In this post, I will describe how to permanently add a kernel boot parameter to either one of the kernels you have on offer to boot or to all of the kernels on your machine.
I recently wrote a post on how to change the root poassword on your RHEL 8 installation, where an important part of the whole procedure was adding a kernel boot parameter before the user boots a certain kernel. Adding a boot parameter at the end of
linux16 line at the boot menu for a chosen kernel is a temporary solution that won't survive a reboot. Sometimes you'll be required to add a boot parameter that will be a permanent part of the kernel boot sequence. That need may arise if you added some new hardware component to your system after you installed and configured Linux on it. Or you are installing some software and part of the requirements for the successful installation is permanently enabling some kernel parameter at boot. Recently for example, while enabling virtualization on my RHEL 8 system, I was warned that I needed to enable a kernel boot parameter that wasn't enabled by default and on which virtualization depended.
Although the "permanently enable a kernel boot parameter" may suggest a complicated procedure full of uncertainty, the good news is that it's not that difficult at all. And can be done while you are already running the kernel on which you need to enable that parameter.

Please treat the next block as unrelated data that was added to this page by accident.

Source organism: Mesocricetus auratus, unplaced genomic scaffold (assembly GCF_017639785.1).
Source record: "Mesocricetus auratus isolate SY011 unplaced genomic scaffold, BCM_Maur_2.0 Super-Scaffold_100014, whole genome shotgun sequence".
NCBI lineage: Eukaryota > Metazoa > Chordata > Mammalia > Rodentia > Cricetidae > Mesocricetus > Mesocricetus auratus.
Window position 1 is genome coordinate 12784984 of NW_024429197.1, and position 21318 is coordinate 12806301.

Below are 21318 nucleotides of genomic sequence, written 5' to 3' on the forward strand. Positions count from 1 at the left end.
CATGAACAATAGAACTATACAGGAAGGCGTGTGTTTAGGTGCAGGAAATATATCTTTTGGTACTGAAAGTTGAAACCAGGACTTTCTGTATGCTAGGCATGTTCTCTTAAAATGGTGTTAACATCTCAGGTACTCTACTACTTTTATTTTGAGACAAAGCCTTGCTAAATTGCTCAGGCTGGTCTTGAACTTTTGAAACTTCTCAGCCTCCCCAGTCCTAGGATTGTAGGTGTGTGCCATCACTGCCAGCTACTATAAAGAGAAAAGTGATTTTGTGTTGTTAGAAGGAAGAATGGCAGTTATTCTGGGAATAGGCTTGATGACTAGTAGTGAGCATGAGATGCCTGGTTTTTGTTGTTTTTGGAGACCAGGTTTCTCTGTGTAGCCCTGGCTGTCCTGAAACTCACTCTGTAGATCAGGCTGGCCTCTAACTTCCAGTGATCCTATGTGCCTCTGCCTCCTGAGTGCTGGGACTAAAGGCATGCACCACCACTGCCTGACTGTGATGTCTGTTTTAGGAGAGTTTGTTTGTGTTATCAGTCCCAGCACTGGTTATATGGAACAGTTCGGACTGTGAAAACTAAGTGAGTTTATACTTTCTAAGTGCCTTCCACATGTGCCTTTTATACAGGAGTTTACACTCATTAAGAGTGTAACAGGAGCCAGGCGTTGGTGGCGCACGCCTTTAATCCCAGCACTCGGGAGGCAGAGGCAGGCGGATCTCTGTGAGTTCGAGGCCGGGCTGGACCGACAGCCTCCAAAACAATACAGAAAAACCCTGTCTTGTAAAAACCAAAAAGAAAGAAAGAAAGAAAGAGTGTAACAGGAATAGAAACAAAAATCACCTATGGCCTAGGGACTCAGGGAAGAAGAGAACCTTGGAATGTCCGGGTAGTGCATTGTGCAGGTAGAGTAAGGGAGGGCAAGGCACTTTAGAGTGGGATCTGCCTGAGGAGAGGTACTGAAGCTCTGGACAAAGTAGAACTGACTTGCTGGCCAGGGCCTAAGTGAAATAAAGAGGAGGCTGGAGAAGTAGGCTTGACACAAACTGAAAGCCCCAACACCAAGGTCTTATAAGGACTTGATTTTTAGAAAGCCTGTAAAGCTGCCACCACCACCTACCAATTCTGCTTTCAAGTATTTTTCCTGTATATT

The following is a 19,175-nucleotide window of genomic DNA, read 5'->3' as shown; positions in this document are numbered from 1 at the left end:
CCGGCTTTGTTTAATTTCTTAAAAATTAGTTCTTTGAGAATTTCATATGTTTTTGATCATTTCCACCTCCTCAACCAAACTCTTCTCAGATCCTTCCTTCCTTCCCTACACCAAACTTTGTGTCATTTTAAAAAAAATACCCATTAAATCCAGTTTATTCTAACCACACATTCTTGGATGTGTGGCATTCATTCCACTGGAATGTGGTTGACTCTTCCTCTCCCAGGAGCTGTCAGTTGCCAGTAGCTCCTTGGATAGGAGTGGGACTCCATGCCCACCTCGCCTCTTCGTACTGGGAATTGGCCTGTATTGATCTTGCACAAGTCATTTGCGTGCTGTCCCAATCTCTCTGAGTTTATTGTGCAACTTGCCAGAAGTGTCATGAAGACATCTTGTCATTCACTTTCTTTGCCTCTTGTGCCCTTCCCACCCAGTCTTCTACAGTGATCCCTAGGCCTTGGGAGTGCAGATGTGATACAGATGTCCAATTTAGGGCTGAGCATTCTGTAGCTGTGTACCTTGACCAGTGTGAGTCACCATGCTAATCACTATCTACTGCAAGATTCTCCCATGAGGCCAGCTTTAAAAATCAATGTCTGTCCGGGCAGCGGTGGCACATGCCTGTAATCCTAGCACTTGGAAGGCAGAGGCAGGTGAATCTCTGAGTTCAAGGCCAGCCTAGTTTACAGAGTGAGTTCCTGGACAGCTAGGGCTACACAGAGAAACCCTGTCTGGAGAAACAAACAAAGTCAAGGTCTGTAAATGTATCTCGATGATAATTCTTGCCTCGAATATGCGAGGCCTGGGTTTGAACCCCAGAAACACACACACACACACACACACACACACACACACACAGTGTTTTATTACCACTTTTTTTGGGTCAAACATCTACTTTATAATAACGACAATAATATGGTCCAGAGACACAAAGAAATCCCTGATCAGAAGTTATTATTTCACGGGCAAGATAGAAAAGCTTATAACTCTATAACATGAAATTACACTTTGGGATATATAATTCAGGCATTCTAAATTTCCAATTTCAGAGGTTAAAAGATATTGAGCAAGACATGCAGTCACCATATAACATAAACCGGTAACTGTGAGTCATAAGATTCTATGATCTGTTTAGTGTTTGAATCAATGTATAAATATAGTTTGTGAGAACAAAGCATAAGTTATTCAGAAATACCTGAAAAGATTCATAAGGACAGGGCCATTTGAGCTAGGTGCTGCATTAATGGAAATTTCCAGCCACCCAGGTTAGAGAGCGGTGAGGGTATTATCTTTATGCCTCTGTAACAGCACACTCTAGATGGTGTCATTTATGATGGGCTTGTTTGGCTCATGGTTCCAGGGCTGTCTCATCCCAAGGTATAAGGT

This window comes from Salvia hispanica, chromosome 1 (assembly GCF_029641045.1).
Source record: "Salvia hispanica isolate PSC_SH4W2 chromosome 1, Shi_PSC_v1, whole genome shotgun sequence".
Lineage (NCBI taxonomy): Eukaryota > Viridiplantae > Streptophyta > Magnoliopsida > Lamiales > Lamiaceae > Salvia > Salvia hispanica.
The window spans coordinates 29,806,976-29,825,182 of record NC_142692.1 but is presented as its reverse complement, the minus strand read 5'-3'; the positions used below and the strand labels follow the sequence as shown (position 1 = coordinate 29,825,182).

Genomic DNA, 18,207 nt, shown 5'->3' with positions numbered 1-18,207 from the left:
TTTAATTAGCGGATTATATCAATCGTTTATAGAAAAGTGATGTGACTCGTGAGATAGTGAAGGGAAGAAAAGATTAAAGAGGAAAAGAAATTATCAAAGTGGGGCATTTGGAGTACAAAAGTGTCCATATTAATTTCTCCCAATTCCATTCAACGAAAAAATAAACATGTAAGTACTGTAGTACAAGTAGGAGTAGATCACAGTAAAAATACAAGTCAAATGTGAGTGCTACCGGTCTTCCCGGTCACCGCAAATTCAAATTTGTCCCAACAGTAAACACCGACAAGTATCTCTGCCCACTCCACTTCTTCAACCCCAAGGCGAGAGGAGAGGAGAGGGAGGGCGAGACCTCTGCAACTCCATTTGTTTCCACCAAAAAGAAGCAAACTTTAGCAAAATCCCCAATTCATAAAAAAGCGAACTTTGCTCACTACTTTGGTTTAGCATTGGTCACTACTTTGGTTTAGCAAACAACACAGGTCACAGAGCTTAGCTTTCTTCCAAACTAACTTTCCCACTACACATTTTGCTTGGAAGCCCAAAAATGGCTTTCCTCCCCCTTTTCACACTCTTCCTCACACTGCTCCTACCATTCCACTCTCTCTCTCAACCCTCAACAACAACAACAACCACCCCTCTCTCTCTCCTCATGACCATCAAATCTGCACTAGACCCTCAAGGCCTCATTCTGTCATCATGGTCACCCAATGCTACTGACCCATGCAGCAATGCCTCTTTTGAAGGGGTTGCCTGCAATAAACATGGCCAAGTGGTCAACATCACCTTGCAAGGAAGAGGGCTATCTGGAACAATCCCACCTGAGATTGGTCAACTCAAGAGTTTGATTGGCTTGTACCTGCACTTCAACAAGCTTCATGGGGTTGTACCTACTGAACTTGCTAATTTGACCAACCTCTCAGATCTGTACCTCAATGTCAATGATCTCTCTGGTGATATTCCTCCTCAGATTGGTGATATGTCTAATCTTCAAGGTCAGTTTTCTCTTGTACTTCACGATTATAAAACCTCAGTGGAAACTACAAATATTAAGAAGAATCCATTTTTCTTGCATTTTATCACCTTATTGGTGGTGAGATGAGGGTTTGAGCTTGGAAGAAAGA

grubby is a useful tool when dealing with many issues connected to the boot procedure. In this case, this tool will help us enable that kernel parameter we need enabled at boot. Just tell it first for which kernel you need the parameter enabled, as well as the name of that parameter (become root first):
grubby --update-kernel=/boot/vmlinuz-$(uname -r) --args="some_parameter"
grubby --update-kernel=ALL --args="some_parameter"
What if... you wanted to actually turn off a kernel parameter so that it won't be available at boot?
grubby to the rescue again:
grubby --update-kernel=/boot/vmlinuz-$(uname -r) --remove-args="some_parameter
And yes, reboot will be needed for the change to take effect.